How a court orders distribution of assets varies from one state to the next. The majority of states fall under the category of equitable distribution states, where assets are divided between both spouses in a fair manner, according to LegalZoom®. Note that fair does not always mean a clean 50-50 split. The judge will consider a range of factors when determining what constitutes equitable, including:

  • Marriage length.
  • Each spouse’s health and age.
  • Each spouse’s income and earning capacity.
  • Standard of living maintained during the marriage.
  • Property values.
  • Other asset values.
  • Debts and liabilities.

In an equitable distribution state, one spouse may potentially be court-ordered to give up more property or assets for long-term spousal maintenance.

In contrast, nine states are community property states — Arizona, California, Idaho, Nevada, New Mexico, Texas, Washington and Wisconsin.

In these jurisdictions, the court will classify all property owned by the couple as either separate spousal property or community property. Any property purchased or acquired during the marriage is considered community property. Meanwhile, separate property is owned by only one spouse, and would have been acquired before marriage or after separation.

During the divorce, all community property is divided equally, as opposed to equitably. Separate property is not factored into this decision, and remains the property of the spouse who acquired it originally. Separate property may include land, a retirement fund or an inheritance, but there are exceptions to these rules.

6. Review your retirement portfolio

If you have been saving for retirement, you might have some holdings that will require review and potentially updates.

Any life insurance policies you have should be updated to ensure you list the proper beneficiary. If you had your spouse listed, you might want to swap it out for a child or another loved one.

Consult with your employer’s human resources department for guidance on your 401(k) or pension plan.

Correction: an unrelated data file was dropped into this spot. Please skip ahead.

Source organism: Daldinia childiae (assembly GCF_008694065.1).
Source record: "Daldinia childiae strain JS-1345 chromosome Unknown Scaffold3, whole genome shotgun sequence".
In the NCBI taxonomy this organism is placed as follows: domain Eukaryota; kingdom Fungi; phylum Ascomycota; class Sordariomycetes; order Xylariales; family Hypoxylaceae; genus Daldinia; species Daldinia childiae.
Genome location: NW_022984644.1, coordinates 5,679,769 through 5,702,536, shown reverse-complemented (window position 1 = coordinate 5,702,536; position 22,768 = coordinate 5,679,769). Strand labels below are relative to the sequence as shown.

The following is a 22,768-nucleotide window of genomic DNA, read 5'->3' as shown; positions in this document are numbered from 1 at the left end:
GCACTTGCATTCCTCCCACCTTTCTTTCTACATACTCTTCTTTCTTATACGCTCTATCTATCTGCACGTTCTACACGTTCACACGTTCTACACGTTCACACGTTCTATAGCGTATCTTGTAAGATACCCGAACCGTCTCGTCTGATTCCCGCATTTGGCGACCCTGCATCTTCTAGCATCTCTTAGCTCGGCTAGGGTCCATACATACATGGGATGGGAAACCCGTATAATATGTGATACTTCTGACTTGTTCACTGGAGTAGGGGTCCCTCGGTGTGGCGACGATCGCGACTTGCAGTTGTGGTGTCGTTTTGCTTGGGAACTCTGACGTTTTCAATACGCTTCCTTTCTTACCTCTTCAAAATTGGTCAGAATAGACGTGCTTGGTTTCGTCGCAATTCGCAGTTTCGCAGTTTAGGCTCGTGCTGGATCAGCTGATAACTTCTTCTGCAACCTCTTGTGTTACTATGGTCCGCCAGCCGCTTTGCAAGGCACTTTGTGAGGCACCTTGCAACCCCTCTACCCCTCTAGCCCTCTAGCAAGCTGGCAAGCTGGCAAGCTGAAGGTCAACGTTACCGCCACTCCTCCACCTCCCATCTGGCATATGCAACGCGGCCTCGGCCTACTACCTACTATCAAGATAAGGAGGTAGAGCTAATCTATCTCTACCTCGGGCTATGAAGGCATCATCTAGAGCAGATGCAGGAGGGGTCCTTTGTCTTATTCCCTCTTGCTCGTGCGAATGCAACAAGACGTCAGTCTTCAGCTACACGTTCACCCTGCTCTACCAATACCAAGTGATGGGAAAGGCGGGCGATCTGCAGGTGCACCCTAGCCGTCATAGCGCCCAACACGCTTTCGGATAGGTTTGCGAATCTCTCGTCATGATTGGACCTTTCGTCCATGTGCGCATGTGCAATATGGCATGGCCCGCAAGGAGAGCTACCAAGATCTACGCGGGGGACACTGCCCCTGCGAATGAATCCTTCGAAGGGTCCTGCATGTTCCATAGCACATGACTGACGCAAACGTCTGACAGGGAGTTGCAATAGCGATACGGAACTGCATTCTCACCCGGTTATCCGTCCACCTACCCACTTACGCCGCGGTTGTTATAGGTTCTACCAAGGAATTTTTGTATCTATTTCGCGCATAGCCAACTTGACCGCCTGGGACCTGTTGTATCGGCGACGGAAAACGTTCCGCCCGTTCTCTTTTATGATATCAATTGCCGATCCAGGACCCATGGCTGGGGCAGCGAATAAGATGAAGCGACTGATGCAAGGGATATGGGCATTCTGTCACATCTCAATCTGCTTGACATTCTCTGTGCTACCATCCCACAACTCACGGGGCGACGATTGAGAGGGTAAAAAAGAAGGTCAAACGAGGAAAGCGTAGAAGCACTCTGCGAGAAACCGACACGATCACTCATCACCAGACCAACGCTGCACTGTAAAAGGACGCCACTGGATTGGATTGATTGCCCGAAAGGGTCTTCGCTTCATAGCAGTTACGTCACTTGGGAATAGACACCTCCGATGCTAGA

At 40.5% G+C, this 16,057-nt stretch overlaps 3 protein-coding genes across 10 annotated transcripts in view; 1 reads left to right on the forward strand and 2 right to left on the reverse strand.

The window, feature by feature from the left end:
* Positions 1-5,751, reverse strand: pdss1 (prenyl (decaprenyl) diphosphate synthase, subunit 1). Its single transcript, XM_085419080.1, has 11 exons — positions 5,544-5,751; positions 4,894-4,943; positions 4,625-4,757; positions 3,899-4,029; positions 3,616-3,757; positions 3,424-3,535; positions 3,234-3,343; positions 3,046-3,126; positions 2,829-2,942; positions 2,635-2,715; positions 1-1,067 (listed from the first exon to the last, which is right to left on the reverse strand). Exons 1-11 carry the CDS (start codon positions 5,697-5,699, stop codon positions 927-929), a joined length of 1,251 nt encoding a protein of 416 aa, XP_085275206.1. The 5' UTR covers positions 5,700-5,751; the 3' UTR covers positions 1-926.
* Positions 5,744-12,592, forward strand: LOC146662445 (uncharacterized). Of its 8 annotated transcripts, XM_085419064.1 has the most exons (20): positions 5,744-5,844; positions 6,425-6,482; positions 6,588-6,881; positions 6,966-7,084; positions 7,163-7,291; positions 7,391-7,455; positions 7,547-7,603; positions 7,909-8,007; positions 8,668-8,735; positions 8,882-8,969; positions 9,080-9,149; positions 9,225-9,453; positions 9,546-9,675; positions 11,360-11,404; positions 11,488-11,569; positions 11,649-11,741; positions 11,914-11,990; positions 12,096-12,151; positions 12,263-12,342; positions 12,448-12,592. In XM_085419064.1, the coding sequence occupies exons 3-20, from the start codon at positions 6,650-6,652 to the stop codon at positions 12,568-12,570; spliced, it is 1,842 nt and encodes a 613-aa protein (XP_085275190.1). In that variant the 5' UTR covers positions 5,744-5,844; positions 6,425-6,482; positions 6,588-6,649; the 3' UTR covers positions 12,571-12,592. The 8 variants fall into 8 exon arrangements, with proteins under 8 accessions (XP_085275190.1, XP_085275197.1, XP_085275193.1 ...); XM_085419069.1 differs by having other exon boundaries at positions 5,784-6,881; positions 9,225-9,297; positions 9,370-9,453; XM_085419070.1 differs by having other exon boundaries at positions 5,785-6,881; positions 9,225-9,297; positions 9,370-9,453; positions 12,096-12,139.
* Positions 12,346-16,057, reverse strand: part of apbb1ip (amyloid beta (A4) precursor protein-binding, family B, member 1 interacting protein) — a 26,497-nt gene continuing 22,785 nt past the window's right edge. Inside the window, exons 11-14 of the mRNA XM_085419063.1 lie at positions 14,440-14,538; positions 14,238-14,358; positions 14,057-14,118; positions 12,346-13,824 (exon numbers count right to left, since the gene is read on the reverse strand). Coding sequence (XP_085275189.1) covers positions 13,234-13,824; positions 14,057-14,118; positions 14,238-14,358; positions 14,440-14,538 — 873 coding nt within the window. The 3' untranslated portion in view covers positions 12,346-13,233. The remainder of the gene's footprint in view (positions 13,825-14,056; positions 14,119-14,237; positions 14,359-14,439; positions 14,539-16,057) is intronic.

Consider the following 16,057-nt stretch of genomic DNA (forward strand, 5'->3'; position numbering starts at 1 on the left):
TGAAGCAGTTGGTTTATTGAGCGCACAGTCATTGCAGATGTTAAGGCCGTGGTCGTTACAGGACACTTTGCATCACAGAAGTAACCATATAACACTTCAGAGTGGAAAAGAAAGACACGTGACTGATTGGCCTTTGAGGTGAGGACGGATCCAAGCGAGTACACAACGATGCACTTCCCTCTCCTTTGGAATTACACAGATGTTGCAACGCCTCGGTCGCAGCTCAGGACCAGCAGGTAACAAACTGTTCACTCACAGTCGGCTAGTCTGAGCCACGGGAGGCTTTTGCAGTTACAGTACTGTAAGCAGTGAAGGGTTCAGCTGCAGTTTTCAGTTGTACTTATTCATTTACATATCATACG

If you are close to cashing it out, consider waiting until after the divorce has been finalized. If you acquired the 401(k) during the marriage, it could be considered community property if you live in that type of state. If you acquired it before marriage, it might be considered separate property.

Similarly, if your spouse has the 401(k) or pension, you might be entitled to it if it is community property. This would require a Qualified Domestic Relations Order (QDRO) that has been approved by the court and by the retirement plan’s Plan Administrator.

7. If children are involved

A divorce can become much more complicated if you and your spouse have children together. The process can still move forward amicably, provided both parents come to a civil agreement on how to best share custody and financially support them until they turn 18.

This child maintenance support should include such items as groceries, rent, clothing, school costs and any additional entertainment or extracurricular activities. Special health care costs should also be kept in mind.

If you and your spouse are unable to reach an amicable agreement on shared custody and financial support, you will need to obtain a court order with any child maintenance awards and custody placement.

8. Rework your estate plan

If you do not already have an estate plan in place, this is a good time to have one drafted by an estate planning attorney. Now that you no longer have a spouse to make decisions in the event that you lose mental capacity due to an injury, disease or accident, you will need someone else to step in for this role.

Your estate plan covers how to disburse all of your assets, whether through a will or a trust.

It will also generally include advanced medical directives, such as powers of attorney for finances and health care.

If you already have an estate plan in place, a divorce serves as a major life milestone that typically necessitates updating it. In estate plans for most married couples, each spouse usually acts as the other's executor, and chances are if you are divorcing your spouse, you want to remove them from your estate plan.

Want to learn more about opening an Access Checking account during a divorce or other financial considerations to keep in mind? Reach out to the team at Comerica Bank.

This information is provided for general awareness purposes only and is not intended to be relied upon as legal or compliance advice.

This article is provided for informational purposes only. While the information contained within has been compiled from source[s] which are believed to be reliable and accurate, Comerica Bank does not guarantee its accuracy. Consequently, it should not be considered a comprehensive statement on any matter nor be relied upon as such.